Property Owners Say Dhanda Misrepresented Opinions on Marijuana Dispensary

Several Harvard Square property owners alleged that Raj Dhanda, the owner of the Crimson Galeria, misrepresented their opinions on a proposed marijuana dispensary looking to open in the Square.

Several property owners contend that a letter sent by Raj Dhanda, owner of the Crimson Galeria, to Cambridge officials falsely touted their support for Dhanda’s attempt to prevent the opening of a local medical marijuana dispensary.

In the letter to Cambridge mayor E. Denise Simmons, Dhanda wrote that he “communicated with several major property owners in Harvard Square and “they are all opposed to the proposed Marijuana Dispensary at 98 Winthrop Street.” The letter mentions Harvard Square property owners Gerald L. Chan, Peter Palandjian ’87, Eric D. Schlager, and Richard L. Friedman.

But Palandjian, Friedman, and Schlager have all recently said that they in fact did not oppose the opening of Healthy Pharms, the marijuana dispensary, and did not wish to be included in Dhanda’s letter.

“He did communicate with me. I told him clearly I was NOT willing to join him in opposing it,” wrote Palandjian, who owns multiple properties in the Square including buildings housing Qdoba and Tatte.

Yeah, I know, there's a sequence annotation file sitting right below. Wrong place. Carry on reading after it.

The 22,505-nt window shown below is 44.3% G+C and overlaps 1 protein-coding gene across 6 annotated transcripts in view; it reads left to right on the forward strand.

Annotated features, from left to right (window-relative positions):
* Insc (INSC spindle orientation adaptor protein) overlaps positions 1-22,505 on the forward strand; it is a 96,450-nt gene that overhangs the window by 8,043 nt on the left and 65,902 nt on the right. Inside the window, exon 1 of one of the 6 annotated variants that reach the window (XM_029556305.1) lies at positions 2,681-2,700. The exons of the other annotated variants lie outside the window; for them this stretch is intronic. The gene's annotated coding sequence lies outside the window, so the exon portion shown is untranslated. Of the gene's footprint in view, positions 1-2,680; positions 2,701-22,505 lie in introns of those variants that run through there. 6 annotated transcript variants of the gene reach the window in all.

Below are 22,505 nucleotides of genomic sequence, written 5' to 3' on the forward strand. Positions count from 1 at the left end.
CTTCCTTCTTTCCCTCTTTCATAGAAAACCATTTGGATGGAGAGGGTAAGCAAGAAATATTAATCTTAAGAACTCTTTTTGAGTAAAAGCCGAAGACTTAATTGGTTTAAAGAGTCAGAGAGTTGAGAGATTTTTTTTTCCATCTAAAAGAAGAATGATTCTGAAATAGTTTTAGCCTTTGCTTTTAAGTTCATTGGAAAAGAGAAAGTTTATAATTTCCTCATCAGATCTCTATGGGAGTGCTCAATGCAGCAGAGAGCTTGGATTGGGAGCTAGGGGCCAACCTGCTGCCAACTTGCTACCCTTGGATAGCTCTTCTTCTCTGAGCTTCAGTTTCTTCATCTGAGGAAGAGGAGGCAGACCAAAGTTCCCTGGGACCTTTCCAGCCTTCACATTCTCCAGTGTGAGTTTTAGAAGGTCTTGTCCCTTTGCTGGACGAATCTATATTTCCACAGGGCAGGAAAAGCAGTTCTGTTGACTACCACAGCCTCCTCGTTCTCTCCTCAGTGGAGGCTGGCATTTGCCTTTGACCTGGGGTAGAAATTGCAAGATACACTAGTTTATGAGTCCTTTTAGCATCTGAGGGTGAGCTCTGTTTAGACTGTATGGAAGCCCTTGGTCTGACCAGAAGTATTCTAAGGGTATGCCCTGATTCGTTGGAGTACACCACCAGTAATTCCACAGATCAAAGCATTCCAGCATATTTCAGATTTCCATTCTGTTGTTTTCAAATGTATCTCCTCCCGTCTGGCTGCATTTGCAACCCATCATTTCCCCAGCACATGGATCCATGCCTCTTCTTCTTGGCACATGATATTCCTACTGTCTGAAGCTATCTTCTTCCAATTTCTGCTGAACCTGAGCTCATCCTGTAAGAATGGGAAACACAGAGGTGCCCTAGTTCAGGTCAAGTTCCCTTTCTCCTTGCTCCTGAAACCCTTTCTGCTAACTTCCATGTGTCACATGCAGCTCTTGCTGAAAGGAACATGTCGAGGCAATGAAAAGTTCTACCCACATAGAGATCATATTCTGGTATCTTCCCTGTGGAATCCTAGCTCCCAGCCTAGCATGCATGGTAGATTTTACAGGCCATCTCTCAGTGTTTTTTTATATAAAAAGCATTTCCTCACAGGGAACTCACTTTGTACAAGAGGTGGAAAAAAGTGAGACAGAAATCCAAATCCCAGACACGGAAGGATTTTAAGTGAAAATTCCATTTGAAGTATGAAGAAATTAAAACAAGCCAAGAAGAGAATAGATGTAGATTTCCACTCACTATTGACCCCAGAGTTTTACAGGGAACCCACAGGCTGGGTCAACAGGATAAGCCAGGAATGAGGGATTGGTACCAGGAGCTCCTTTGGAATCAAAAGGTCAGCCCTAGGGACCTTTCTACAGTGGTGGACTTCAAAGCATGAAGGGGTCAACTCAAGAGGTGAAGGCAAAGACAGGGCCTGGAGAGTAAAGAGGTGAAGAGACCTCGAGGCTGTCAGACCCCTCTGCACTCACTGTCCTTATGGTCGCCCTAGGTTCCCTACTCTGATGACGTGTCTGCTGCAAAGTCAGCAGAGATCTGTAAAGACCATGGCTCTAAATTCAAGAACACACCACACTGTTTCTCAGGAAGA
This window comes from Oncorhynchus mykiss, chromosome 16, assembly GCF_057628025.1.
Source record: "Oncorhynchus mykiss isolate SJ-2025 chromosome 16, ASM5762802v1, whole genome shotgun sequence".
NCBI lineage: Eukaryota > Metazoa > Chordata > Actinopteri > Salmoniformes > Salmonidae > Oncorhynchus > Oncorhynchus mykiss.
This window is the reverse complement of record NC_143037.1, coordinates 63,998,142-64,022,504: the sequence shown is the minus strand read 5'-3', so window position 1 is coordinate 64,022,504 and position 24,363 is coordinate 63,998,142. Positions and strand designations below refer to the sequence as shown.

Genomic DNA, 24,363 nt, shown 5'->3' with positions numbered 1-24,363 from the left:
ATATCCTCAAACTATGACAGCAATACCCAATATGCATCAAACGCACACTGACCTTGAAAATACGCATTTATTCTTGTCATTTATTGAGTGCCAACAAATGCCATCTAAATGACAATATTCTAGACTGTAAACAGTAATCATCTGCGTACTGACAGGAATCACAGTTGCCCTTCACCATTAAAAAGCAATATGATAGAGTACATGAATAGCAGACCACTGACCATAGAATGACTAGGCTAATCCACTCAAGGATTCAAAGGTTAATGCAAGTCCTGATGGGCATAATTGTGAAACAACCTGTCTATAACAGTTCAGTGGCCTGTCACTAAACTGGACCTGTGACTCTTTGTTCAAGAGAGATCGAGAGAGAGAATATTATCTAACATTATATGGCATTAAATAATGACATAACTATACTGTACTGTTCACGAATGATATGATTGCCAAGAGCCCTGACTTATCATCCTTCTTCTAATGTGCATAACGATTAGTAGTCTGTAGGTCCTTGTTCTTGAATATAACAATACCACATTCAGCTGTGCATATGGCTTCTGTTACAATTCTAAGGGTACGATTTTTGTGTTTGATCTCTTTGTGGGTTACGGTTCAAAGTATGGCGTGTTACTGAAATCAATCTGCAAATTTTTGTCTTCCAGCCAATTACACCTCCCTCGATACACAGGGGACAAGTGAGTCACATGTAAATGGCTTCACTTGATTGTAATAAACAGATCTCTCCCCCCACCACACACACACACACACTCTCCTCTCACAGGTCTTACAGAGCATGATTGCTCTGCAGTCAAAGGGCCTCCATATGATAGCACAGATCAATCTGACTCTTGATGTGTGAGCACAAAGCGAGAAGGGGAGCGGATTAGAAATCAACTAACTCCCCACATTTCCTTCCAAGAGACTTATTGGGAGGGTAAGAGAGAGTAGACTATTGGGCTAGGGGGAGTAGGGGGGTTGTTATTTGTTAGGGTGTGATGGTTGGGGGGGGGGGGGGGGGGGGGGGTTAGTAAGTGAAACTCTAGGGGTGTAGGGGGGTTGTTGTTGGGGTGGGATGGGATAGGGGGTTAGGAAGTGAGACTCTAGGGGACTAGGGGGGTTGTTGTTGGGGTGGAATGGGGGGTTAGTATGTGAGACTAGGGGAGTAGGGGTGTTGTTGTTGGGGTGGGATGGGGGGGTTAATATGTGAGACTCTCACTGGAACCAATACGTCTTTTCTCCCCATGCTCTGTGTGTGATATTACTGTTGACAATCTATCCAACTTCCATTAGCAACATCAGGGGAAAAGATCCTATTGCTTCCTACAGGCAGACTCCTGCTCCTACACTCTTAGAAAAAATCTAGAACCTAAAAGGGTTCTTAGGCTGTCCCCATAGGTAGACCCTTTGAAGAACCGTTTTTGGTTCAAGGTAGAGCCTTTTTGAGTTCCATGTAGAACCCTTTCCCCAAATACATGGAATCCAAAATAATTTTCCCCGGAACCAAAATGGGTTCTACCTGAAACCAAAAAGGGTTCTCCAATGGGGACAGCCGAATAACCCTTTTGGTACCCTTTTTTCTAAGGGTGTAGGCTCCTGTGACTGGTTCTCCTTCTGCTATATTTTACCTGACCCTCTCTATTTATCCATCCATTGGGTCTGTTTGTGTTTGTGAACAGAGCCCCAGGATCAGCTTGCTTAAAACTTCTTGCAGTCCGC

Friedman, the president and CEO of Carpenter & Company, Inc—which developed businesses like the Charles Hotel—wrote in an emailed statement that he talked on the phone with Dhanda, but that he never consented to have his name in the letter. “I never authorised my name to be used in an objection and factually I have no opinion on the use contemplated,” Friedman wrote.

And Schlager, the CEO of real estate investment firm The Bulfinch Company, also said he vaguely remembered a phone call with Dhanda. “These conversations were private and we were not expecting to be characterized in a public way and honestly I don’t recall precisely what was said at that time,” he said, adding that his company had not taken a stance on the dispensary.

Peter Mancusi, a member of the communications firm representing Dhanda in the lawsuit, disputed that his client misrepresented the business owners’ responses.

“Raj Dhanda has deep respect for his fellow real estate entrepreneurs in Cambridge. The January letter was written in good faith based on conversations at the time and well before a lawsuit was even contemplated,” Mancusi wrote in an emailed statement.

“What other developers decide to do with respect to the marijuana dispensary proposed for Harvard Square is within their discretion,” he added. “Mr. Dhanda is undertaking this litigation to protect the value of his properties, and will pursue his claims to the fullest extent of the law.”

Chan and Simmons could not be reached for comment.

Palandjian said he has since emailed Dhanda, demanding that he retract the letter and issue a clarification to his original statement.

Dhanda, through his communication firm, refused to say whether or not he would do so.


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